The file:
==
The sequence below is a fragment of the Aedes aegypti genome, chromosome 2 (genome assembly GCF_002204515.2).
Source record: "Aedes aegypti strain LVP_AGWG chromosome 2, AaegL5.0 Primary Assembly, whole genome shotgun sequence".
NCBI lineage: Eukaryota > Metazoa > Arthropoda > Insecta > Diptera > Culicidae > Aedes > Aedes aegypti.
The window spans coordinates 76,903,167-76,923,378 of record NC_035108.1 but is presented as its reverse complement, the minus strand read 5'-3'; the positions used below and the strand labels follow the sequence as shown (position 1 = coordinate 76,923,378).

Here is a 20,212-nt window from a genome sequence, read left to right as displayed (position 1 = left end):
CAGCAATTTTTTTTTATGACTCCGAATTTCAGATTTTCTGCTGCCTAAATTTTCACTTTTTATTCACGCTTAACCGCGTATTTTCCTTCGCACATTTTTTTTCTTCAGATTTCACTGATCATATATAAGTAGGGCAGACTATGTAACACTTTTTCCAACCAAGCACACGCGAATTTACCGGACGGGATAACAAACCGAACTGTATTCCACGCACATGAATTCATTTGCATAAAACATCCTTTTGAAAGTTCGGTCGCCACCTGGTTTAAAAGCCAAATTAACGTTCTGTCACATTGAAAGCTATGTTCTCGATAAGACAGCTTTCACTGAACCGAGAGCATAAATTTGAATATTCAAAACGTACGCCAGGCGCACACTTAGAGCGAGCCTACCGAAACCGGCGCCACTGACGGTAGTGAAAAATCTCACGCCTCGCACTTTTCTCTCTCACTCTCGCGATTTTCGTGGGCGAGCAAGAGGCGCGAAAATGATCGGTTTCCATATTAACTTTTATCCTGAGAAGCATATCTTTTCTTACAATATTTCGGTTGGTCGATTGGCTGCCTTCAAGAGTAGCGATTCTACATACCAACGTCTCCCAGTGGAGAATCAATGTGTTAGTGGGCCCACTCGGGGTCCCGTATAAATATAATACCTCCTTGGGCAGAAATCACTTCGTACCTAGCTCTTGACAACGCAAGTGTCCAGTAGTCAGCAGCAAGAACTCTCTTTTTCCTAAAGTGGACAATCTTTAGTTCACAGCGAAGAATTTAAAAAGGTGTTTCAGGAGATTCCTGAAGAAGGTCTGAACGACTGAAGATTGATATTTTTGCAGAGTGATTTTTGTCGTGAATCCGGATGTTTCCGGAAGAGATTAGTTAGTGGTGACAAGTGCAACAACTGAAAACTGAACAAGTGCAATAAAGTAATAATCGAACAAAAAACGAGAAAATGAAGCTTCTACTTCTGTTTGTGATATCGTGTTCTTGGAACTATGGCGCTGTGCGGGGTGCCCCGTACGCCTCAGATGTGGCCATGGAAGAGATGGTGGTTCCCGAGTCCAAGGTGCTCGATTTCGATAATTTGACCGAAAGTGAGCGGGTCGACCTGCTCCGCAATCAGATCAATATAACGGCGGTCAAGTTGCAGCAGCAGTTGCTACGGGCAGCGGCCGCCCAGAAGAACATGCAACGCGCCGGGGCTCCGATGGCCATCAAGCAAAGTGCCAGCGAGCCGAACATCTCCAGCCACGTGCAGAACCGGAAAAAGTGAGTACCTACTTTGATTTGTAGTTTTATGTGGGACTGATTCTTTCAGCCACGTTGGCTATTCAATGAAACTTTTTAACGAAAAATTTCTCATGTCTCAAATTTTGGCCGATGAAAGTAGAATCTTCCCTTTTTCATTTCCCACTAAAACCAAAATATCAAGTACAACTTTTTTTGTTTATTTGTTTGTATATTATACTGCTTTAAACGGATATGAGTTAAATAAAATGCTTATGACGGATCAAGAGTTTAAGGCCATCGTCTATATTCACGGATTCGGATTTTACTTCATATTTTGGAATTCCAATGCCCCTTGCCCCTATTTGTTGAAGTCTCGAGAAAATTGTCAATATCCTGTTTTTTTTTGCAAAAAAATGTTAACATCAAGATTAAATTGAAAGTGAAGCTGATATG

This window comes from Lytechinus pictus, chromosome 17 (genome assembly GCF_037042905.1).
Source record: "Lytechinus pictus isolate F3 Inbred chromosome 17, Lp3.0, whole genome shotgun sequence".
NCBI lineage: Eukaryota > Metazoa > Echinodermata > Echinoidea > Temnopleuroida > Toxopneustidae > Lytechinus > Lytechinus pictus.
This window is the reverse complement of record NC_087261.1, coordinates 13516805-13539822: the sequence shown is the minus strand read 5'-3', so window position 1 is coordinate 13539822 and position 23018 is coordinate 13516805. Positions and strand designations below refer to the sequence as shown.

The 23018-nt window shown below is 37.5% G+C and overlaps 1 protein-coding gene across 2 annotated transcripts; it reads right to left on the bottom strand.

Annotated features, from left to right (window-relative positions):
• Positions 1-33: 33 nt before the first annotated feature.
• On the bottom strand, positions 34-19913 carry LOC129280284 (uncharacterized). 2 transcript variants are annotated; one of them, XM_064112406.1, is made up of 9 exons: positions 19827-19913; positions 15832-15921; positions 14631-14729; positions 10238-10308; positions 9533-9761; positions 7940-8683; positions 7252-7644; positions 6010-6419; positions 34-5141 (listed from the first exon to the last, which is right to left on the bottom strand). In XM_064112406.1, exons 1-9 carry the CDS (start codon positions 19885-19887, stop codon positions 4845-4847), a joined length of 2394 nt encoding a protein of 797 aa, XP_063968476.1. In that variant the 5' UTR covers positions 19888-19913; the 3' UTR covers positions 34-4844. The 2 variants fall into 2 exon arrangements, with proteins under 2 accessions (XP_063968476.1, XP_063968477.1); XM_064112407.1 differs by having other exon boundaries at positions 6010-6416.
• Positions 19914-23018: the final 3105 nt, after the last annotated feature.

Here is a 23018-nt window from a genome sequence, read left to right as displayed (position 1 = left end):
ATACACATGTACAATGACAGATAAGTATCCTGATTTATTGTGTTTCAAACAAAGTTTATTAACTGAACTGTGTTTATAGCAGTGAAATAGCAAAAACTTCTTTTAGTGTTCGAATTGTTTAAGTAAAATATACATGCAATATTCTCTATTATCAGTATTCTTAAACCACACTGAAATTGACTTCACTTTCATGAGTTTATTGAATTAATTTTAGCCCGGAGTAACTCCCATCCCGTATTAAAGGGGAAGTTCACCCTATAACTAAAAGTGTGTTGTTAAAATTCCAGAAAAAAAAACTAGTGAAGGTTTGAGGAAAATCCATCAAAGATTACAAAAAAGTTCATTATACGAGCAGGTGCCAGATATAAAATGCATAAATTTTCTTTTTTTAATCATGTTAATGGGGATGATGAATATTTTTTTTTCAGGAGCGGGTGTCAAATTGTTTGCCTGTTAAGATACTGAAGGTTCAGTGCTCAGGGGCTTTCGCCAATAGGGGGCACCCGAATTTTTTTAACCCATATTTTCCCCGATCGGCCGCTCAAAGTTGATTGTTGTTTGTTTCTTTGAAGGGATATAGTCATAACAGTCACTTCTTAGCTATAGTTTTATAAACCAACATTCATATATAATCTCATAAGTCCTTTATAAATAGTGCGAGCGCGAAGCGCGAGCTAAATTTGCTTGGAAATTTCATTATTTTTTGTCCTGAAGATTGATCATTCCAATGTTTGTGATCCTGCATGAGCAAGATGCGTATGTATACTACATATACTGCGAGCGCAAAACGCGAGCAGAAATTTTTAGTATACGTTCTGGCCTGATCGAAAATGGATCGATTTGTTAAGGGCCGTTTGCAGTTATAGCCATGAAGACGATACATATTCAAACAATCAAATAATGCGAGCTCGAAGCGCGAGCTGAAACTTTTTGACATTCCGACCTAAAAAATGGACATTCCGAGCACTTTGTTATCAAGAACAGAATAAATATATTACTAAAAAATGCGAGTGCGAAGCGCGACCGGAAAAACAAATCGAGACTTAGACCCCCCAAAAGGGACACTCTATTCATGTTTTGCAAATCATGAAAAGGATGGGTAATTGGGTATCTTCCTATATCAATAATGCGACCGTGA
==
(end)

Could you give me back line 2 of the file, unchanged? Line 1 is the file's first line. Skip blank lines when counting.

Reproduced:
Source record: "Aedes aegypti strain LVP_AGWG chromosome 2, AaegL5.0 Primary Assembly, whole genome shotgun sequence".